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. Last Updated: 07/27/2016

Cabinet Waits as Putin Rides on Sub




Is it a plane? Is it a submarine? No, it's just the president-elect fulfilling a childhood dream.


Vladimir Putin spent the night on the Delta-class nuclear submarine Karelia, 400 meters beneath choppy Arctic waves and then watched missile-firing exercises Thursday from a Northern Fleet naval cruiser.


In Moscow, the weekly Cabinet meeting was canceled. Itar-Tass quoted the head of the government's information department, Andrei Korotkov, as saying energy issues on the agenda were "too important for the economy ... to be examined without the head of the government and key ministers."


Putin returned to the capital later for a meeting with acting International Monetary Fund head Stanley Fischer. The IMF delegation beat Putin to the Kremlin and was waiting there for his return from the airport, a Kremlin spokeswoman said.


Also due to arrive in Moscow was a delegation from the European Union - including the most senior Western officials to come to Russia since Putin's election.


Adventures like the submarine ride have become something of a tradition for Putin.


Last month, not long before his election win, he flew to Chechnya aboard a two-person Sukhoi-27 fighter jet.


Putin was separated from the "suitcase" controlling the nuclear arsenal when aboard the fighter, and it was not clear whether it could have worked from a submerged submarine. But the acting president seems unperturbed.


"As commander in chief, I want to see everything myself, touch it and feel what it's like," Putin told reporters when asked to explain his military-minded stunts.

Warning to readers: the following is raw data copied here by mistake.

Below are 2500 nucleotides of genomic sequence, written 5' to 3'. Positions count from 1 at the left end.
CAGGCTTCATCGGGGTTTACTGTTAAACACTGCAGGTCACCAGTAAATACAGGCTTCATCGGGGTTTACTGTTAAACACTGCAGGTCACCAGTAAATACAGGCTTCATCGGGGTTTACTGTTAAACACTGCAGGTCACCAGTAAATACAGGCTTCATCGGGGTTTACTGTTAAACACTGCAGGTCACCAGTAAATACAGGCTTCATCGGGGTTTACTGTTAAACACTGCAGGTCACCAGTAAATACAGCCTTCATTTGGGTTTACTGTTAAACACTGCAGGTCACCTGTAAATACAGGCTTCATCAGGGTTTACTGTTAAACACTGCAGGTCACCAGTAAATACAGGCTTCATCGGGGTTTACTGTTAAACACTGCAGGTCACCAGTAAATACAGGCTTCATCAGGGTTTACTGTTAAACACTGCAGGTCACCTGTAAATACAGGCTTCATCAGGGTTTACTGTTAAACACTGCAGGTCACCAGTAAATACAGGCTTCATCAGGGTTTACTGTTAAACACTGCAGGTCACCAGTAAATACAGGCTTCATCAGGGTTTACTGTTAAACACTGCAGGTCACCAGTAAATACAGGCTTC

He also confided he had long dreamed of a submarine ride. In a book published last month, Putin said he toyed with the idea of being a pilot as a child but went for the KGB instead.


Putin began his image-building activities when Boris Yeltsin resigned Dec. 31. But in the weeks leading up to the presidential elections he insisted he was only fulfilling his duties as acting president - not campaigning.


His first trip as acting president, just hours after Yeltsin quit, was to hand out hunting knives to soldiers in Chechnya, where he launched a vote-winning war to quell separatist rebels.


The 47-year-old former KGB spy had already demonstrated his unarmed combat skills on the judo mat. Later, he took a more proletarian ride on a commuter train and drove a modest Russian-made car off the assembly line.


"Putin's everywhere," enthused RIA news agency. "First as prime minister and then as acting president as well, Vladimir Putin has mastered practically all modes of transport, and above all, military vehicles."


Now comfortably elected, Putin, with his trademark bashful smile, seemingly has less need for such imagery.


But with the ceremonial hurdle of a May 7 inauguration still to clear, it is a tactic that usefully keeps him in the public eye and in favor with the military until he can act with the full weight of the presidency.


Putin has proved highly popular with the armed forces. Indeed, there was a tussle over which submarine would take him overnight. He opted for the Karelia, where he was accompanied by Defense Minister Igor Sergeyev and the navy's top commander, Admiral Vladimir Kuroyedov.


Bobbing in choppy seas, they watched as the nearby submarine Borisoglebsk fired a ballistic missile, which hit its target on the Kamchatka Peninsula in the Far East, Itar-Tass reported.


Television footage from the exercises showed naval vessels rocking in windy weather under gray clouds, and then Putin returning to a dock were he was offered roast suckling pig, a Russian navy tradition for returning submarine crews, reports said.


What Putin's next stint will be is anybody's guess. But there do appear to be some limits.


Asked recently at the Star City cosmonaut training school outside Moscow whether he would not like to go into space, he replied: "I know full well how expensive it is to put each gram of cargo into orbit. I think my weight is not worth the money."